The Idaho case cited by defendants, State v. McCoy, 94 Idaho 236, 486 P.2d 247 (1971), involved a different principle in a 3-to-2 decision where it was held that the court has inherent power to suspend a sentence despite a mandatory minimum jail sentence required by statute. Again, that issue is not present here.

A Wisconsin case, Hayes v. State, 46 Wis.2d 93, 175 N.W.2d 625 (1970), recognizes a division in authority and adopts a minority view allowing such modification. The annotation in 168 A.L.R. 706 (1947), indicates that the great weight of authority denies the power sought by these defendants.

It is the common-law rule that the court does have inherent power to vacate or modify its judgments, but only during the term in which rendered. 1 H. Black, Judgments ยงยง 305, 306 (2d ed. 1902). That rationale is not pertinent in Washington. Our superior courts are in continuous session and do not sit in the framework of terms. RCW 2.08.030. State ex rel. Plumb v. Superior Court, 24 Wn.2d 510, 518, 166 P.2d 188 (1946), held that the common-law rule is not applicable in this state due to the lack of a term of court.

Except where there is question as to whether the judgment entered is actually the judgment of the court, as in O'Bryan v. American Inv. & Improvement Co., supra, we have expressly held that the power to modify or vacate a judgment is nonexistent absent the showing of one of the statutory grounds:

That a trial court has no power to vacate or modify its final judgment after the announcement and the proper final entry thereof, in the absence of a showing of some statutory ground for such vacation or modification, has been determined by numerous decisions of this court. [Citing cases.]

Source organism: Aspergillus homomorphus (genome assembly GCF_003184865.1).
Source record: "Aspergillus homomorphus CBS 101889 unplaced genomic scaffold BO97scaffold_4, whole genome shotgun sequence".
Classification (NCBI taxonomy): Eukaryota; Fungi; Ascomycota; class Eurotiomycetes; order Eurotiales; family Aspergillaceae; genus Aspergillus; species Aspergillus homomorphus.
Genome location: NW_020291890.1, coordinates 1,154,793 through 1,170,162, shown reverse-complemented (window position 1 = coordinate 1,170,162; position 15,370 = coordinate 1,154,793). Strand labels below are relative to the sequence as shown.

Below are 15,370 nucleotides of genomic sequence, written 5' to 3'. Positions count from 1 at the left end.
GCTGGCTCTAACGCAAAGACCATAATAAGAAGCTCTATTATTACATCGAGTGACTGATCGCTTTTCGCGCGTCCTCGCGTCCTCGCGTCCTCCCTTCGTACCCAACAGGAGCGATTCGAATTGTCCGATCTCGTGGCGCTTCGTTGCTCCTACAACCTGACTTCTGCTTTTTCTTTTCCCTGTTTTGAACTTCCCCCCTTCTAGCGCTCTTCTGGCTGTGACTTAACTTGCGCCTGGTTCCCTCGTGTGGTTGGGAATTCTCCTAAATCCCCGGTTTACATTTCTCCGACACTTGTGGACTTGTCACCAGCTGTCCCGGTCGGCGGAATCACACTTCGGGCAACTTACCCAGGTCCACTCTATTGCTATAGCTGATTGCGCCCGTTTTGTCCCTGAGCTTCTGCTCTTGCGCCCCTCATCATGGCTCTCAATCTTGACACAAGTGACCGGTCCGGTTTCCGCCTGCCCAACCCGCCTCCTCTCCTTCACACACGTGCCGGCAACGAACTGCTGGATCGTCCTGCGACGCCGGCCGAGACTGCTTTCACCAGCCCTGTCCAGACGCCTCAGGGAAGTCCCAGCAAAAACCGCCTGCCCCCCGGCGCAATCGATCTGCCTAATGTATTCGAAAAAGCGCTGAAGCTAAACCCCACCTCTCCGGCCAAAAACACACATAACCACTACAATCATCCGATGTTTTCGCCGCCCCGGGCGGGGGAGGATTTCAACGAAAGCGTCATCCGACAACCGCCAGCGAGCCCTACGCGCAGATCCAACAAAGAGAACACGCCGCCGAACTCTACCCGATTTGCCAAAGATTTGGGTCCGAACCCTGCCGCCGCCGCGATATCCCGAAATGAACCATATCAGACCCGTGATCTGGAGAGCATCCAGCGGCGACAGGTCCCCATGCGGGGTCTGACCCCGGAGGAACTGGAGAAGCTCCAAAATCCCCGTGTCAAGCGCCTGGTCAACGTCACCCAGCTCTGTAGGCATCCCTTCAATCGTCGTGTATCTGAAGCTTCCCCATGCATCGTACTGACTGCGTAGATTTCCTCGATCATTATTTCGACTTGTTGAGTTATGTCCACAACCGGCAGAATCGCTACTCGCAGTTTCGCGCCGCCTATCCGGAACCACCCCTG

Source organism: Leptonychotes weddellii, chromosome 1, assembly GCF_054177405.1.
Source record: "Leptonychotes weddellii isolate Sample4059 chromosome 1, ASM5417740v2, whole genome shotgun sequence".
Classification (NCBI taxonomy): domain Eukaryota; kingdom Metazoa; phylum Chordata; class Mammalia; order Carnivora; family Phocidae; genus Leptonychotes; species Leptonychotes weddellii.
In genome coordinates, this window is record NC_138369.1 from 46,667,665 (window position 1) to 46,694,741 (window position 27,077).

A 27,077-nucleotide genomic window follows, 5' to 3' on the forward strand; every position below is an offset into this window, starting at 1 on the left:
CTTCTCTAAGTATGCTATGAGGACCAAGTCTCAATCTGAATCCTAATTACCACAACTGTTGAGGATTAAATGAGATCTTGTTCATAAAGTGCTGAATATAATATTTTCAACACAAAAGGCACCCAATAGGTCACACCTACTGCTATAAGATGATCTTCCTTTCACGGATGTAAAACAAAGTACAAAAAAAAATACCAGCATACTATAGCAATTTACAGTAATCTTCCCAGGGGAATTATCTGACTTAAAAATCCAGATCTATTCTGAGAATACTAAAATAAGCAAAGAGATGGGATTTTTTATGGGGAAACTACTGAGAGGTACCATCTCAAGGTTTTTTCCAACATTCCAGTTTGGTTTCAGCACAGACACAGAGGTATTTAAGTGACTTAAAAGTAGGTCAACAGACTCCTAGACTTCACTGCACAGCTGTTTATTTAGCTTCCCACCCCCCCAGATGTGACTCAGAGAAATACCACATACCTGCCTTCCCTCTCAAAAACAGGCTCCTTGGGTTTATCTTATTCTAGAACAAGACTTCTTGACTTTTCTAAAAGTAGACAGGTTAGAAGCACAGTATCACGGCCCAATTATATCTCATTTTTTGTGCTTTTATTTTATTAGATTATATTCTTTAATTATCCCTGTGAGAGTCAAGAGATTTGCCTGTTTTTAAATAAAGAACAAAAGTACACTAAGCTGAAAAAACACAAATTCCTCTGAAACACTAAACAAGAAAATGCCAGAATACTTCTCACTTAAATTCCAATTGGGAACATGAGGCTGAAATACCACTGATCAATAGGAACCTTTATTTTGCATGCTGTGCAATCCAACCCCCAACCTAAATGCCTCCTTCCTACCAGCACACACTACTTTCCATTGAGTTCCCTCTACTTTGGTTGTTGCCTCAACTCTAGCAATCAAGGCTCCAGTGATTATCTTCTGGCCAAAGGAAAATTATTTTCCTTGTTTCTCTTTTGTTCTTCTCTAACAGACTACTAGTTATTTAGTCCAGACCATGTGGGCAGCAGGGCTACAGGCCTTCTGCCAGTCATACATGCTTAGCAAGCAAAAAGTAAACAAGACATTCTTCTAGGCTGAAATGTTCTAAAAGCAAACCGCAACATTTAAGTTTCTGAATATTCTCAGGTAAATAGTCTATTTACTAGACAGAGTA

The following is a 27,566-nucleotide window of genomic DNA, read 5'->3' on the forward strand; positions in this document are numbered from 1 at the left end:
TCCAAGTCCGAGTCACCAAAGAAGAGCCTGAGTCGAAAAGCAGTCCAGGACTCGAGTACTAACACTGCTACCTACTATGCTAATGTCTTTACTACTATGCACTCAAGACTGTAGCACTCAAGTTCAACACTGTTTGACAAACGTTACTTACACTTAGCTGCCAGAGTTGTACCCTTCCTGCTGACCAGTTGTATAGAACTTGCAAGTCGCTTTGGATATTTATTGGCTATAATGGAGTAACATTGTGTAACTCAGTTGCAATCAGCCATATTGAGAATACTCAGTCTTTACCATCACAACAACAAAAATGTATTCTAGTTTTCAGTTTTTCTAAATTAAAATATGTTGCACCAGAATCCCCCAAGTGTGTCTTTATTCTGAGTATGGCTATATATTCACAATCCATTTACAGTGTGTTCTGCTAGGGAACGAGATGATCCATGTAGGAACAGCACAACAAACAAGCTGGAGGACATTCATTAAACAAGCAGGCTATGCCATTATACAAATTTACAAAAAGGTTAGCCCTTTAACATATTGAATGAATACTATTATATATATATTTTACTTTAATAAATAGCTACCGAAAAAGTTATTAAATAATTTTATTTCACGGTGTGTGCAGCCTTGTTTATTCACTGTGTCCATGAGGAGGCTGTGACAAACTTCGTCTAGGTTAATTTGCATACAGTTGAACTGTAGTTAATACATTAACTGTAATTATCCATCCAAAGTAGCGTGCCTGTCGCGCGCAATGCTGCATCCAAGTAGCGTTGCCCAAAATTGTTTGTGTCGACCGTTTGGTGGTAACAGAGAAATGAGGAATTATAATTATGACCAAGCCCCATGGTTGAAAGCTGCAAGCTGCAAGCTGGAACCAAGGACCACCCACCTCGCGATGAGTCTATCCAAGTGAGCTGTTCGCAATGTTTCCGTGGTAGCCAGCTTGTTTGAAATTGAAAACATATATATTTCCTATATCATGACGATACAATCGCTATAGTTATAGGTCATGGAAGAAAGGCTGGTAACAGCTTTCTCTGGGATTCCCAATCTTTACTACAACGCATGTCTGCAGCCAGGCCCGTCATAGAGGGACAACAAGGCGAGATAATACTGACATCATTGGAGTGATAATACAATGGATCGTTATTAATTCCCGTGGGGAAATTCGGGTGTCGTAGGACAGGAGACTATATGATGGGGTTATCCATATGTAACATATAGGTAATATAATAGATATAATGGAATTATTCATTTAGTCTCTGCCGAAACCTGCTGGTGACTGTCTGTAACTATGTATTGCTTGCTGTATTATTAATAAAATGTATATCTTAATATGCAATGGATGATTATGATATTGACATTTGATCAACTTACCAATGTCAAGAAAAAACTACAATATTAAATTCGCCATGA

*667 State ex rel. Lundin v. Superior Court, 90 Wash. 299, 302, 155 P. 1041 (1916). Accord, State ex rel. McConihe v. Steiner, 58 Wash. 578, 109 P. 57 (1910); McCaffrey v. Snapp, 95 Wash. 202, 163 P. 406 (1917); P. Trautman, Vacation and Correction of Judgments in Washington, 35 Wash. L. Rev. 505, 508 (1960).

We have no doubt that the experienced trial judge was guided by what he believed to be the best interests of society and the respective defendants but, having signed and filed the formal judgment and sentence, his authority to vacate or modify was limited to the statutory grounds.

The judgments are reversed and the cases remanded for imposition of the original sentences.

HALE, C.J., FINLEY, ROSELLINI, HUNTER, HAMILTON, WRIGHT, and UTTER, JJ., and RUMMEL, J. Pro Tem., concur.